Instant Gratification: “To the Wonder” and four other good movies to watch on Netflix Instant

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Pick of the week: “To The Wonder“: Terrence Malick’s latest film (which UW-Cinematheque premiered in Madison) is an ethereal and elliptical take on lost love and found faith that turned off some of Malick’s usual supporters. For me, it is a little overwrought in places, but the visuals and the rapturous tone swept me up.

Woody of the week: “The Purple Rose of Cairo”: A movie hero walks off the screen and into the life of a lonely housewife in Woody Allen’s wistful fantasy, whose last shot is the most devastating take on cinephilia I can remember.

Indie of the week: “The New Year“: Filmmaker Brett Haley brought his lovely slice-of-life indie to the Wisconsin Film Festival a couple of years ago, an insightful tale of recent college graduate slumming it at her family’s bowling alley, waiting for life to begin.

Sci-fi movie of the week: “The Core”: Heaven help me, I really enjoy this 2003 riff on ’50s sci-fi films, in which a team of scientists head down to the center of the earth to jumpstart the earth’s core. Ridiculous, but pretty fun, with a great cast (Aaron Eckhart, Hilary Swank, Delroy Lindo, and a hilarious Stanley Tucci) selling it far more than they needed to.

Comedy of the week: “I’m Gonna Git You Sucka”: I almost hate to recommmend this, since it begat “Scary Movie,” “A Haunted House” and all the other lame movie parodies from the Wayans clan. But Keenan Ivory Wayans loving spoof of blaxploitation movies is a genuine hoot.

“To the Wonder”: Looking for poetry in a Walmart parking lot

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To the Wonder” has its free Madison premiere on Saturday, July 13 at 7 p.m. at the Union South Marquee Theatre, 1308 W. Dayton St., as part of the UW-Cinematheque’s tribute to Roger Ebert. R, 1:52, three and a half stars out of four.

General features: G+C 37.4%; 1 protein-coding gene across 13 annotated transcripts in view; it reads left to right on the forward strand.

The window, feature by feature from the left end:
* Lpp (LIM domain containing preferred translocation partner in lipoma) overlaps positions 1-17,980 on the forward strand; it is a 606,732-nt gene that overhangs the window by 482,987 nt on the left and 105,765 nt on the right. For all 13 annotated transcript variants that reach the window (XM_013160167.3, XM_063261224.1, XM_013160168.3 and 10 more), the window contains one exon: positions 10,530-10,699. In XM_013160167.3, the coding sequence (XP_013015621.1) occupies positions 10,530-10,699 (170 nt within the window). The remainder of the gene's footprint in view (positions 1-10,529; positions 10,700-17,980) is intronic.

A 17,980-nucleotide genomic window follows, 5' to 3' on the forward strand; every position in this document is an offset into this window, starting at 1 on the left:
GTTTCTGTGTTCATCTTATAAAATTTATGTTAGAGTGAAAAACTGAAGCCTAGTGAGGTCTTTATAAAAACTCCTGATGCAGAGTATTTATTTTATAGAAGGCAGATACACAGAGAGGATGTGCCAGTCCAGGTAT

Can you find poetry in a Sonic drive-thru? In 2011″s “Tree of Life,” Terrence Malick presented a rapturous portrait of childhood lost, every image of a 1950s boyhood in Texas so beautiful that you hated to see them fade.

Malick now gives a contemporary love story the same treatment in “To the Wonder,” a love story again told in visual poetry and half-heard whispers. I loved “Tree of Life,” but this time around, I was a harder sell. Does this romance deserve this kind of epic treatment, I wondered, or are we in the hands of a filmmaker so used to reaching for beauty that he sometimes can’t touch the humanity that’s right in front of him?

Neil (Ben Affleck) and Marina (Olga Kurylenko) are new lovers in Paris, rapt with each other and with the idea of each other. We see them cavorting in the park with Marina’s daughter Tatiana (Tatiana Chiline) and visit a Benedictine abbey built on sand. The sight of the tide coming in and sluicing through the tiny ripples in the sand is one of the most beautiful things I’ve seen on a movie screen.

But rapture can’t last. Neil invites Marina to come live with him back in suburban Oklahoma, a land of Wal-Marts and homes that look they were just taken out of the box, the empty landscape divided into high-fenced yards. Cinematographer Emmanuel Lubezki searches for poetry in this new world, just as Marina does, and they both occasionally find it. But Neil grows taciturn, perhaps worried that his twirling, girlish French lover doesn’t fit into the neatly-arranged boxes of his home life. Marina grows restless, passions cool, and Marina eventually takes her daughter back to France.

Back home, Neil connects with an old flame, Jane (Rachel McAdams), a rancher who seems to fit in perfectly in Neil’s life. But then Marina returns, seeking another chance, and a classic, tragic love triangle is played out against the empty, pitiless vista of an Oklahoma sky.

Faith has been a powerful theme running through Malick’s films, and here it takes the form of a Spanish priest (Javier Bardem), an expatriate like Marina, who tends his diminishing flock and privately nurses doubts about his faith. Parallels are drawn, between the imperfect love we feel for others and the mysterious love we feel from God. Can we make a necessary leap of faith in both our carnal and spiritual lives?